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To MARS with MER - Follow the Water
Follow the Water
The search for life on Mars has always been closely associated with the search for evidence of water. As you can read in the LIFE section, it was the supposed evidence of "canals" which made late 19th century astronomers and writers of fiction think there might be a dying Martian civilization, trying to hang as its planet dried out.
When Mariner 9 went into orbit around Mars, there was certainly plenty of dust. The planetís surface--by then known to be moon-like with lots of craters but no canals--was shrouded in thick clouds of dust. As they cleared and settled, however, the first thing scientists saw were the tops of giant volcanoes. They realized this meant Mars was once geologically active, belching out gases and producing a much thicker atmosphere. Could there once have been water?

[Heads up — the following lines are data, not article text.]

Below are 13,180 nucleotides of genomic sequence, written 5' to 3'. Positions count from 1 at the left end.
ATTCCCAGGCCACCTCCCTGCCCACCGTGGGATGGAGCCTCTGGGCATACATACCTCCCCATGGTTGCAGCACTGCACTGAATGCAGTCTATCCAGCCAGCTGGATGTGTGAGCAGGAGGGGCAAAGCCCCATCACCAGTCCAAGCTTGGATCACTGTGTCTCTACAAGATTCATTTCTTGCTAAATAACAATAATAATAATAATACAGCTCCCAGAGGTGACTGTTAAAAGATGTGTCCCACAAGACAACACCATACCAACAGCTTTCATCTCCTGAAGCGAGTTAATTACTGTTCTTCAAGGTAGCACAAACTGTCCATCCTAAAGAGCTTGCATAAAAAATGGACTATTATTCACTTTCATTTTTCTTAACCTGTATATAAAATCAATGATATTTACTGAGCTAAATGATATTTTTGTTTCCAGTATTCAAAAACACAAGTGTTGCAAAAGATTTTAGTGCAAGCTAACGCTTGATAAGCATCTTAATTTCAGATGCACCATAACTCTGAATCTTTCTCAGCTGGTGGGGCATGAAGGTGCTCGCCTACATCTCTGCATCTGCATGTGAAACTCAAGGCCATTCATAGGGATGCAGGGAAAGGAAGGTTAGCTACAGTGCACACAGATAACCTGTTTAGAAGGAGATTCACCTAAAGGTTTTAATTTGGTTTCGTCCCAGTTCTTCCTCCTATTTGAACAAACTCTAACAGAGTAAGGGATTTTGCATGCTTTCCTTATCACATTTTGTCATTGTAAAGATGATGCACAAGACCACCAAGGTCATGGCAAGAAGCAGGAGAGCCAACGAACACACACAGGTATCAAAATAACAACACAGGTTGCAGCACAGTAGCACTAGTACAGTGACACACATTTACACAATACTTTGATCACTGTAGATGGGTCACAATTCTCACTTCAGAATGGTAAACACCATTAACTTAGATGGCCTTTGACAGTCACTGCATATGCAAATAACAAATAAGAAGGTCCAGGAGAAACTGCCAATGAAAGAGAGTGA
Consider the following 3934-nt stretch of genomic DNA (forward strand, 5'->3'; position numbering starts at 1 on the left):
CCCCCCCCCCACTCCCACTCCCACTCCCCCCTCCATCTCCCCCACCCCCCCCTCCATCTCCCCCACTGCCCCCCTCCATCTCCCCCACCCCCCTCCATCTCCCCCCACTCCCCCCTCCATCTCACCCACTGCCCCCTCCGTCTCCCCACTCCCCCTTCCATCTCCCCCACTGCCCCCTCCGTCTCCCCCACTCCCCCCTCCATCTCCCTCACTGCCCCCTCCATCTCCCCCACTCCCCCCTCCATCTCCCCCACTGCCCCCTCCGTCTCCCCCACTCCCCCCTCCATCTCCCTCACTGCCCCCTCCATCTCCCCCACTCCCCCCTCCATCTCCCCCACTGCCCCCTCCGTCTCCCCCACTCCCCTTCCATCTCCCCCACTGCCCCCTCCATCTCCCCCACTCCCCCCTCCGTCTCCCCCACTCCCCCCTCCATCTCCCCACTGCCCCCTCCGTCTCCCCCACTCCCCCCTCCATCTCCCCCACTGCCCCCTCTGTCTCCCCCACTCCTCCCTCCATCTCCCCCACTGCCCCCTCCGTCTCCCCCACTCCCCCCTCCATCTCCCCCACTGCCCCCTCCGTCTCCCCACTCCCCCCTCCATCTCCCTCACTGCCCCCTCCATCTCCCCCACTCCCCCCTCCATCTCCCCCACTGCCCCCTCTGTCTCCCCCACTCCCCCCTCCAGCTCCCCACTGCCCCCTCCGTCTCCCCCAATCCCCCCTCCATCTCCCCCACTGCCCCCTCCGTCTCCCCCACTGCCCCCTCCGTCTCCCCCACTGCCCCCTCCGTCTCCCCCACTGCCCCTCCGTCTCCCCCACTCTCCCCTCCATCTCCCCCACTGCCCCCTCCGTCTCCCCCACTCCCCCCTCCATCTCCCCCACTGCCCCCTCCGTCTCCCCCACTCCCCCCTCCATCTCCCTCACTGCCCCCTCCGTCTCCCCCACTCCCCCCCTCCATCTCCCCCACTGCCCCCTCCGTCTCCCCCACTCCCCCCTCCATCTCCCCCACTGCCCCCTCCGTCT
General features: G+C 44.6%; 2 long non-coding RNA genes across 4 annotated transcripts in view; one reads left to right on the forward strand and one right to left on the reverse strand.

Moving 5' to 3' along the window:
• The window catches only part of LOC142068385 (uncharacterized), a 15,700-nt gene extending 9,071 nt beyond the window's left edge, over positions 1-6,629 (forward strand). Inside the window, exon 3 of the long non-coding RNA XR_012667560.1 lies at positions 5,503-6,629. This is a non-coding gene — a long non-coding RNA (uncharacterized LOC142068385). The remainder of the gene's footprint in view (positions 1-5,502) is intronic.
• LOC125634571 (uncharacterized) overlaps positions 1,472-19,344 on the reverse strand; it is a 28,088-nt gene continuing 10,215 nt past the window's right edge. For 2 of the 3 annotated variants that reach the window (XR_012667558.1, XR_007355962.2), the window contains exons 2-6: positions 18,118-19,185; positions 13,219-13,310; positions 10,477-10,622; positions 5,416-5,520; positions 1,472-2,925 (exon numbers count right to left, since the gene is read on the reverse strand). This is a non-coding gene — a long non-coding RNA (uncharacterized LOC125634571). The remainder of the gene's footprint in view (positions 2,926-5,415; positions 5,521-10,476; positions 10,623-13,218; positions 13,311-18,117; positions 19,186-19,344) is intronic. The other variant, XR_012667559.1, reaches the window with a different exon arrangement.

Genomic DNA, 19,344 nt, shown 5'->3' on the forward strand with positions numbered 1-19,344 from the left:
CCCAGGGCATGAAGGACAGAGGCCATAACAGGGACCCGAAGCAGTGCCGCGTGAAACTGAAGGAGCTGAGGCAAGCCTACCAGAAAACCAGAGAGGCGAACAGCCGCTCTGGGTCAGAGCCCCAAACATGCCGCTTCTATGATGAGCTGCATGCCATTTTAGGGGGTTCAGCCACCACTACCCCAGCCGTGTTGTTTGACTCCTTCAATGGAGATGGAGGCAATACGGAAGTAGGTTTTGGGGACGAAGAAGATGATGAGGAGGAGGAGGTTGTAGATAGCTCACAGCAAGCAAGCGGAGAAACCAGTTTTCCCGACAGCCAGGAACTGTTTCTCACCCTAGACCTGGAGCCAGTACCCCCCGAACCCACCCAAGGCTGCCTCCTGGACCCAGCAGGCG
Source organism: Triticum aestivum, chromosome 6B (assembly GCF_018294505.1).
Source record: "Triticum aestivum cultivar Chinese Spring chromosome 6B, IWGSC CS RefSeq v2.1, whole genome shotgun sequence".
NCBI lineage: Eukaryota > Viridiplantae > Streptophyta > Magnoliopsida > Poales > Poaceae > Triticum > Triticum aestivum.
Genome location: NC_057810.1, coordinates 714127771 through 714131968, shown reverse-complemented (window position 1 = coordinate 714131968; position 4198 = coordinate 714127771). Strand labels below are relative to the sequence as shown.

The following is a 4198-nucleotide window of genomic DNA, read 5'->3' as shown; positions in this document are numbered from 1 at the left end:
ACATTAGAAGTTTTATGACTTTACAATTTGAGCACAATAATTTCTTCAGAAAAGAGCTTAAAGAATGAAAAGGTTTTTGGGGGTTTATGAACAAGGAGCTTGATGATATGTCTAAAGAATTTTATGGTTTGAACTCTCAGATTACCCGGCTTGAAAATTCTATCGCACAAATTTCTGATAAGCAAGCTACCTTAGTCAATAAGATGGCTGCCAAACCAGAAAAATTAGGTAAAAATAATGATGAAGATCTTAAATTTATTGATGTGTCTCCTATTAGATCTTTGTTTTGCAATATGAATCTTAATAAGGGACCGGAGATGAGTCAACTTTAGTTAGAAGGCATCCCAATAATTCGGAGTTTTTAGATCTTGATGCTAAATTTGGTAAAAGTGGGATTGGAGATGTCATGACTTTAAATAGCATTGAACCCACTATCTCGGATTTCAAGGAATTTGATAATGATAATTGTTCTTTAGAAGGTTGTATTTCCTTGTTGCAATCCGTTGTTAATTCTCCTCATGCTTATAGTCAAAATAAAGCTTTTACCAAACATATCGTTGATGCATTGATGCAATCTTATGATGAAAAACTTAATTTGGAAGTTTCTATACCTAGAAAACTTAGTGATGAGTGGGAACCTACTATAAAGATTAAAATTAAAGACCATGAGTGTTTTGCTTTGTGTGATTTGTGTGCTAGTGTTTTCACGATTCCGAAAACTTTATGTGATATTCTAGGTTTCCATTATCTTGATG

When the Viking orbiters flew over Mars, beginning in 1976, they returned images that seemed to support that idea. There were winding channels that looked like the oxbows and meanders of rivers here on Earth. There were tear-drop shaped islands which might have been carved by running water. What remained a mystery was whether Mars once had an atmosphere thick enough to allow water to stay liquid on its surface for a long time. Some researchers argued instead that periodic asteroid or comet impacts must have suddenly melted sub-surface ice which would gush out over the surface. Others thought volcanic activity triggered short-lived floods which might have carved the river-like shapes.